The Switch and Zelda

The Switch and Zelda

I have officially now joined the cult of the switch.  For a brief period of time…  probably fifteen minutes if we are going to be honest about it…  Amazon had switch units in stock for prime members only.  Now that sounds like an exclusive club or something… but quite literally everyone I know that shops Amazon regularly….  is a prime member.  I had said for awhile that if I ever stumbled across one I would pick it up immediately, and I guess in my mind limited availability over Amazon was the same thing.  What is even more shocking however is that I ordered it at 2pm on a Thursday and by some quirk or time travel it was waiting for me when I got home Friday afternoon.  As a result I got to spend a good chunk of the weekend playing with it and fiddling with the various console modes.  So far the honestly most comfortable mode for me to play is with the joycons detached and the little bumper things that it comes with attached.  This allows me to just chill with each arm resting on whatever is comfortable be it leg, lap or the arm of a chair.  All in all I am really damned happy with the unit, and it feels extremely good especially in “handheld” mode.  I spent some time Saturday afternoon hanging out in the back yard playing Zelda Breath of the Wild and it was glorious.  The switch is essentially everything that I assumed the Wii U would be for me…  and probably was if not the for the fact that the gamepad has such an insanely short range from the base unit.

The Switch and Zelda

The thing I want to talk about this morning however is Zelda itself.  There was a side conversation that happened over the weekend, of all places on facebook about switch ownership and the limited number of games.  One friend mentioned that if there was ever a game worth spending $400 to play that it was Breath of the Wild.  Then another friend chimed in that folks have said this a lot, but that no one has really been able to put into words why this game is special given the extremely stiff competition.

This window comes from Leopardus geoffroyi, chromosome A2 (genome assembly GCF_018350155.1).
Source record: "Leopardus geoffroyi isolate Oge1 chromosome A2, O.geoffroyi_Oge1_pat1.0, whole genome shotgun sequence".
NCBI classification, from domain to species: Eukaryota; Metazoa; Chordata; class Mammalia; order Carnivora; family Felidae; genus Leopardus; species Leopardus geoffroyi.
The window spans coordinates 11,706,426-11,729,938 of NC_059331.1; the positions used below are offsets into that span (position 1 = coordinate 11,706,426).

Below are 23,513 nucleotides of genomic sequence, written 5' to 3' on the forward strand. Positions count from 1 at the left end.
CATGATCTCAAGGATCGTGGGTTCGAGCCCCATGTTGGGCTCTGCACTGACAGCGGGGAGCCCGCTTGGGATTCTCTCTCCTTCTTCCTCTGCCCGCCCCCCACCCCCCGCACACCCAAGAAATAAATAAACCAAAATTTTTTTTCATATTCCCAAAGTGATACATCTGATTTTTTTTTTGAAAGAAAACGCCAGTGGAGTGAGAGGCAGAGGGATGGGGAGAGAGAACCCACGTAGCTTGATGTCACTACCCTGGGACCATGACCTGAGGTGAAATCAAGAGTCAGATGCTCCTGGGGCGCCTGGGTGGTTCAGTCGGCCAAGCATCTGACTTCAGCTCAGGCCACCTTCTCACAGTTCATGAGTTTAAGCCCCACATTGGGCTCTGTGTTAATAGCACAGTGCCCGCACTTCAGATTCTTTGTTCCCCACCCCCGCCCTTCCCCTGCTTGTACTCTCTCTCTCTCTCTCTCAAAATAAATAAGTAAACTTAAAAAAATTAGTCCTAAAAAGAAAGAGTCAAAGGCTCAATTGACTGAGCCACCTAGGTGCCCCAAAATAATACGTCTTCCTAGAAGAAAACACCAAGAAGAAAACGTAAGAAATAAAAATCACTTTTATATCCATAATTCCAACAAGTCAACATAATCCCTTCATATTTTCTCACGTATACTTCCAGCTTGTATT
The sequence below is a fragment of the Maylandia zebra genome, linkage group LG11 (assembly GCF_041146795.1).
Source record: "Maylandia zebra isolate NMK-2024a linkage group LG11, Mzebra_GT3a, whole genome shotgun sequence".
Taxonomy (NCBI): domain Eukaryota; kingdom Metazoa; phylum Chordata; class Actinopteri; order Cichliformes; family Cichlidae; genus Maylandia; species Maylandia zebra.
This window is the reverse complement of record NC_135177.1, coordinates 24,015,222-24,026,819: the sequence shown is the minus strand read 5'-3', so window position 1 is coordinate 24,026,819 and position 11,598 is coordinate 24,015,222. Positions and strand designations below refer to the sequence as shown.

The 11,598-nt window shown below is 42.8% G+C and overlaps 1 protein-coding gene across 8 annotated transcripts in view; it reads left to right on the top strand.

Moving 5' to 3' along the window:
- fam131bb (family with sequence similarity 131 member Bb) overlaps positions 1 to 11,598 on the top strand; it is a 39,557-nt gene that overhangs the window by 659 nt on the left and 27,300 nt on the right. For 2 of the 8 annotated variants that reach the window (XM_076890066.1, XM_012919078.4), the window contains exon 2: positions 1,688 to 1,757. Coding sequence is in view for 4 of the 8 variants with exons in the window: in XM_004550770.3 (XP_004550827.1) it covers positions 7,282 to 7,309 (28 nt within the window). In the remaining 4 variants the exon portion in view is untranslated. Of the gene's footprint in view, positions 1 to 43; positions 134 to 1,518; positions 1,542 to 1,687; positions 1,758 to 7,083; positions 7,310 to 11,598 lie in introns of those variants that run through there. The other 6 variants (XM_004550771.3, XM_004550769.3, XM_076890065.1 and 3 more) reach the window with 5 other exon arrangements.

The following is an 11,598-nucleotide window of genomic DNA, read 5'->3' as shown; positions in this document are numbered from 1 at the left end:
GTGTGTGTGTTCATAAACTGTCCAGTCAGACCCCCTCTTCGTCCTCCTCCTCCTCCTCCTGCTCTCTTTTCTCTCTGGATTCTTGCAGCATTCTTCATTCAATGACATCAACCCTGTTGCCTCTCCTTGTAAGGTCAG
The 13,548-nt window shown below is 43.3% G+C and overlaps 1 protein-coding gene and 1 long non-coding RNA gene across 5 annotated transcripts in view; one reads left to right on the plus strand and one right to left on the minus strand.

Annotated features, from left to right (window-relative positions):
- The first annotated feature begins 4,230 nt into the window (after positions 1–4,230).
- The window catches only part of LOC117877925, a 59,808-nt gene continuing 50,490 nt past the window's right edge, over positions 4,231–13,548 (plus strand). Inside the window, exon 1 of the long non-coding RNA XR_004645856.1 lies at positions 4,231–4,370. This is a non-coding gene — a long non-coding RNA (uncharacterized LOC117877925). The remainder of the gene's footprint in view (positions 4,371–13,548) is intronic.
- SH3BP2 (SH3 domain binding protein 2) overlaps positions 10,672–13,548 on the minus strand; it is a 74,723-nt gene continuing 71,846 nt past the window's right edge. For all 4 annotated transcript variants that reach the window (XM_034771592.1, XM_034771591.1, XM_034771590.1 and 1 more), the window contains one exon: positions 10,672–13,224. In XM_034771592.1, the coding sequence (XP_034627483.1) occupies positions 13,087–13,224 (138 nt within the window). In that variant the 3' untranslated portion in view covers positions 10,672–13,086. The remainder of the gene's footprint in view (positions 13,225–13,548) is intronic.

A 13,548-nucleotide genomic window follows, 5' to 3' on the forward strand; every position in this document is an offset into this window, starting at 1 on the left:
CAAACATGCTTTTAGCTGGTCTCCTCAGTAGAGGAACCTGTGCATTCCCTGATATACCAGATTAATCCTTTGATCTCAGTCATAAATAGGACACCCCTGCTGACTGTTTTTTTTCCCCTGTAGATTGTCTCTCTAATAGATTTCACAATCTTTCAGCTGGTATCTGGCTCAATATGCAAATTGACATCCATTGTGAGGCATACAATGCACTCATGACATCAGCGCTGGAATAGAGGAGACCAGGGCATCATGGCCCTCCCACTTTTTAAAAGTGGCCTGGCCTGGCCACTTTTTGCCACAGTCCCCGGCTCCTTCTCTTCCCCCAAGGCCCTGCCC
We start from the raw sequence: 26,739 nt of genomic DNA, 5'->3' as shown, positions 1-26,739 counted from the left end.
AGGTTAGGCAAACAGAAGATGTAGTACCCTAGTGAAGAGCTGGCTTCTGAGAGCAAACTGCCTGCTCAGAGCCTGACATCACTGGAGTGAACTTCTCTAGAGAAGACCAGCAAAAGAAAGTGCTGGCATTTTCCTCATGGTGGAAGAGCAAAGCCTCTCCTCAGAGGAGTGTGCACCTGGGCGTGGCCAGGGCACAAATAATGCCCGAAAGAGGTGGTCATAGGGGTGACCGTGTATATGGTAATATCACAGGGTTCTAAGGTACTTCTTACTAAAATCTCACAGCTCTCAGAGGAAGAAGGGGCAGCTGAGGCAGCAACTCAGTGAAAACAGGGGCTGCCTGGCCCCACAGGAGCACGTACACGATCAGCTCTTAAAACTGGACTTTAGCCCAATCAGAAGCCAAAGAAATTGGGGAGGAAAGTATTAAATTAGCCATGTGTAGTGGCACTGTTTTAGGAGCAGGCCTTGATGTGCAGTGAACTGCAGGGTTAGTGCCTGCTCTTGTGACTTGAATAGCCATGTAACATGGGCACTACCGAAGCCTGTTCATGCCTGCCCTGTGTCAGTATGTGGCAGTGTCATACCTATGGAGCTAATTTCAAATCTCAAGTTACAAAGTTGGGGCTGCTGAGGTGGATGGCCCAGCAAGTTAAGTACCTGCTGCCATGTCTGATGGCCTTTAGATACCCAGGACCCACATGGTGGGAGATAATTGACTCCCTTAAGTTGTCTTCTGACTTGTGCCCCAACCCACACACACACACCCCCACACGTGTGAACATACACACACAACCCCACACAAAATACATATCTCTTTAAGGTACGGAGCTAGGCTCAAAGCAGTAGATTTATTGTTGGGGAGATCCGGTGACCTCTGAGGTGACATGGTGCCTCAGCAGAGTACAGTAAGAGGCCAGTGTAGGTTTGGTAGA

I keep hearing comments like this but still don’t understand what is so special about it. No one seems able to capture that in words. My skeptical self thinks it has a lot to do with Nintendo nostalgia, but that is just based on a lack of understanding of what is so compelling about it.

So as a result I think I am going to attempt this morning to put it into words why I feel this game is so special.  For me at least it is not really a nostalgia thing given that in truth I have never been that big of a fan of the 3D Zelda games.  I’ve beaten Ocarina of Time, Majora’s Mask, and Windwaker and while they were okay…  they were not even close to dethroning A Link to the Past as my favorite Zelda series game.  I never really could put my finger on it, but something always felt off about them.  For me a huge factor of what made Zelda fun was that I had this huge world to explore, and barring that I had the right items at the right time…  it felt like I could pretty much go anywhere.  Granted in the 2D era this meant a bunch of tiles stacked side by side… which in truth was pretty limited…  but in my mind it absolutely Felt open.  When it comes to the 3D Zeldas… they have always felt like I was much more limited on my range of motion and where I could actually go based on how far I had progressed in the game.

The Switch and Zelda

With Breath of the Wild, the sense of exploration I felt in the original games is there in full.  While I am similarly limited by my stamina meter, or weather effects like cold or rain… the game feels completely open to me to go wherever I think I can survive.  There is a certain thrill of discovery when you find a new shrine and figure out the puzzle that exists within.  That was the part I liked of the 3D Zelda “temples” is the fact that each one of them had some gimmick that had to be learned in order to progress through them… and in Breath of the Wild this same idea is contained with 120 of them.  That is so much more of that element that I really enjoyed in past games, and is only improved by the fact that no one in games is going to explain to you where all of them are.  Sure there are easy ones to find, that are right off the path or that serve as the teleport for a given town.  However most of them involve getting out and roaming around, to try and find where they have been hidden into the landscape.

The Switch and Zelda